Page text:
One of the top-rated, west-coast salmon and steelhead fishing spots is along the Smith River. This river is home to the largest salmon caught on record (excluding Alaska’s 50-60 pounders) – a whopping 27-pound steelhead. The amazing experience of fishing in a pristine fishing location keeps gamefish anglers coming back to Smith River, which is home to one of the finest salmon/steelhead fisheries in the world.
Salmon fishing is at its best during fall months, following the year’s first big storms. The season continues from fall through December. Though the fishing is slow (experienced anglers may go many days waiting for a bite), some of the largest salmon on the west coast can be caught here using plugs and roe back-bounced through deep holes. Early in the season, anglers drift or troll plug-cut herring and anchovies; after the season progresses, natural salmon roe is a great choice.
Great numbers of steelhead are available on the Smith and tend to be of above-average size for the state of California. Steelhead, including many over 15 pounds, are best caught from December through April with their peak season in January-March. Steelheads love salmon roe, and anglers have fantastic luck with side-drifting roe to catch steelhead. If you happen to catch a steelhead with an adipose fin, it must be released because it is wild. The adipose fins on hatchery steelheads are clipped, so they are easy to identify.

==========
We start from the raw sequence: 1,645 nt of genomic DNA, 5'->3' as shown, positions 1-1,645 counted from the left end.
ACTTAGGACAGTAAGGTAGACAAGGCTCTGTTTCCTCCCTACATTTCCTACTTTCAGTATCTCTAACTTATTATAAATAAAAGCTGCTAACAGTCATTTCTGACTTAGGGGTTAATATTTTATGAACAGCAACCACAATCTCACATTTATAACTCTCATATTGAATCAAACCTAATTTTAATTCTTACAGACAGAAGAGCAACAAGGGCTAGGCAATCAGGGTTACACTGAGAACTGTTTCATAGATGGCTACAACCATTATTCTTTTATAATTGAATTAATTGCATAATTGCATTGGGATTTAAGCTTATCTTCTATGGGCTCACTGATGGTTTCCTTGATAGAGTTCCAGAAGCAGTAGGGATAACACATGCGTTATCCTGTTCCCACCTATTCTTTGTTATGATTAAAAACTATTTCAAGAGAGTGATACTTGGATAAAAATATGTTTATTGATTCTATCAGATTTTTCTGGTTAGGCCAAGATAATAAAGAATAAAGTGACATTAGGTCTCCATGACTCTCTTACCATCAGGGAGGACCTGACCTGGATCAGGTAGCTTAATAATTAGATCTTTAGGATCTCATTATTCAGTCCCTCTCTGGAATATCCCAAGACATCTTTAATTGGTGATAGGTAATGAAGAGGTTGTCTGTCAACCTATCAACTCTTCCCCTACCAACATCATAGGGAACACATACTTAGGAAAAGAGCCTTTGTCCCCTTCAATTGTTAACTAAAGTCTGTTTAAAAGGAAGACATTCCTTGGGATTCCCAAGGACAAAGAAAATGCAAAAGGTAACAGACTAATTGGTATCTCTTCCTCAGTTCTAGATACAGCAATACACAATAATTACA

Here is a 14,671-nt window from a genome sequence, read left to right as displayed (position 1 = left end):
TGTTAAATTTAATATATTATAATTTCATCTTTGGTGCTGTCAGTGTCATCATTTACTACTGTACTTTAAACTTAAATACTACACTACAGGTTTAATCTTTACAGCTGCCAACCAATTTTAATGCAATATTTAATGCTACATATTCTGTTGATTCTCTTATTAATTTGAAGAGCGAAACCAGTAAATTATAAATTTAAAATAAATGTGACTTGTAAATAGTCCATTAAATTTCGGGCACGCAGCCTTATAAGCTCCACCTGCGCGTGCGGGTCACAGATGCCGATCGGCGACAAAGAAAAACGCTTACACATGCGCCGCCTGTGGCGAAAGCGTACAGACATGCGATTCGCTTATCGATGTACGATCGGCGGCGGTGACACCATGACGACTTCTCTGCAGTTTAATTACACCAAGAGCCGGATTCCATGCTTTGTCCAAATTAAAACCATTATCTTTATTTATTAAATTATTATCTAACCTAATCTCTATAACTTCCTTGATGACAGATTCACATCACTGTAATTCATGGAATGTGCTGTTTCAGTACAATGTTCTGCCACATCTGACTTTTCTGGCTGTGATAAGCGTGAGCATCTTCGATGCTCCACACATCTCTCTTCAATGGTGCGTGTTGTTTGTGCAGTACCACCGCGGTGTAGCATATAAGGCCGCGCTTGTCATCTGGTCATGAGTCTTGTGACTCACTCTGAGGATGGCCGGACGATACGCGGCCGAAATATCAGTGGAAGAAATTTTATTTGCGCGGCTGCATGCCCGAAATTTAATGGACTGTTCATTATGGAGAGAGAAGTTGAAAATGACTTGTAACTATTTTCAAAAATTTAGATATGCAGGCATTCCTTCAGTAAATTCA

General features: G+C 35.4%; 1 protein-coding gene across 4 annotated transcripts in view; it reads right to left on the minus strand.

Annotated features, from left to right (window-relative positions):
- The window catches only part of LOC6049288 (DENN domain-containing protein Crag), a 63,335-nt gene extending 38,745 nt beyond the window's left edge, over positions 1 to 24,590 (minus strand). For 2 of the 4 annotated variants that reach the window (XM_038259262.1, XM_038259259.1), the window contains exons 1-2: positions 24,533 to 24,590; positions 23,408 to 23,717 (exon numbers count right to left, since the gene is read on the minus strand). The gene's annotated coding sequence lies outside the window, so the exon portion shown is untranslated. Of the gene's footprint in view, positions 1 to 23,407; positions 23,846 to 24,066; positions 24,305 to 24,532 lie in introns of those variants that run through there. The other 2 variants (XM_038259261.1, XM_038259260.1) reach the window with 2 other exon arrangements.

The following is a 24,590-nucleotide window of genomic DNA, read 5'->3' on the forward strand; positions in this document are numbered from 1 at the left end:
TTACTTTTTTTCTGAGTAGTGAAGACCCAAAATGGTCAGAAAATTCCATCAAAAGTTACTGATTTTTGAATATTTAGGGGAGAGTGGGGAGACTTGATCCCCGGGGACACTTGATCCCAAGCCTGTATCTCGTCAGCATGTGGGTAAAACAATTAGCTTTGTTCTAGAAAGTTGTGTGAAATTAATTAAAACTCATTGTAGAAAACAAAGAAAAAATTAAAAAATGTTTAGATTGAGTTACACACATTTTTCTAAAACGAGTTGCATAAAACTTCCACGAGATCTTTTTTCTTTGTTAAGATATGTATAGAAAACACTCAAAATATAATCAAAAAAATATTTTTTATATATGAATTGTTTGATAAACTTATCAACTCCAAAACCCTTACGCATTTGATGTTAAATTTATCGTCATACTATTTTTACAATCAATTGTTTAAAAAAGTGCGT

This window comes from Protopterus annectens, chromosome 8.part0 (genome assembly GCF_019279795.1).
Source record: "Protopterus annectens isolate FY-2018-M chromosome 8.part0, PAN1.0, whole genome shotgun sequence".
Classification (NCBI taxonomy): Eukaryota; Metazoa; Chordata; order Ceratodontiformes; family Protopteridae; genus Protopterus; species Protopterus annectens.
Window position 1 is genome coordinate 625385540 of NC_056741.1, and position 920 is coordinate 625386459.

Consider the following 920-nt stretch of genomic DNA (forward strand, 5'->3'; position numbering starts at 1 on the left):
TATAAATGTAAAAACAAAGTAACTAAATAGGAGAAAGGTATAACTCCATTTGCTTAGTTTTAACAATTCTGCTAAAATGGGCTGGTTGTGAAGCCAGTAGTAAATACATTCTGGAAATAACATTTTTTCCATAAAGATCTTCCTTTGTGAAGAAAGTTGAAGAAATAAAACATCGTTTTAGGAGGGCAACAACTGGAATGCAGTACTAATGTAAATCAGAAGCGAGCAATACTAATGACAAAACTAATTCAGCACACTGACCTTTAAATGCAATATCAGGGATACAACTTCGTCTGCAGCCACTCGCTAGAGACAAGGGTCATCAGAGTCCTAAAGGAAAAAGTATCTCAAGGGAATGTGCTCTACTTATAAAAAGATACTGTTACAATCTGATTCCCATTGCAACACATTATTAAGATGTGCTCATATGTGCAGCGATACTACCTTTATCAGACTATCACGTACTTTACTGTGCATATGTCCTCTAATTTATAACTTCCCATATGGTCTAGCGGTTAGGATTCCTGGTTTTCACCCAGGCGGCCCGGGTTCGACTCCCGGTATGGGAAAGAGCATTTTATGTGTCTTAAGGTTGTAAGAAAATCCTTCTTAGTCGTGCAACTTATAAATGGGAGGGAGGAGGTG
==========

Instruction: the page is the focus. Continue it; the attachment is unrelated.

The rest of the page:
Smith River’s deep area, called Sand Hole (on the lower Smith), is a prime fishing spot in the early Fall. Society Hole (downstream from the Highway 199 bridge) and the confluence of the South Fork and main steam are also choice fishing spots. Experts recommend fishing high when the river is high, and fishing low when the river is low.
Smith River has numerous access points for boat launching, wading, and shore fishing. There is some fly-fishing across current with spey rods.
Smith River Fish:
Smith River boat ramps:
The following boat ramps provide access to Smith River.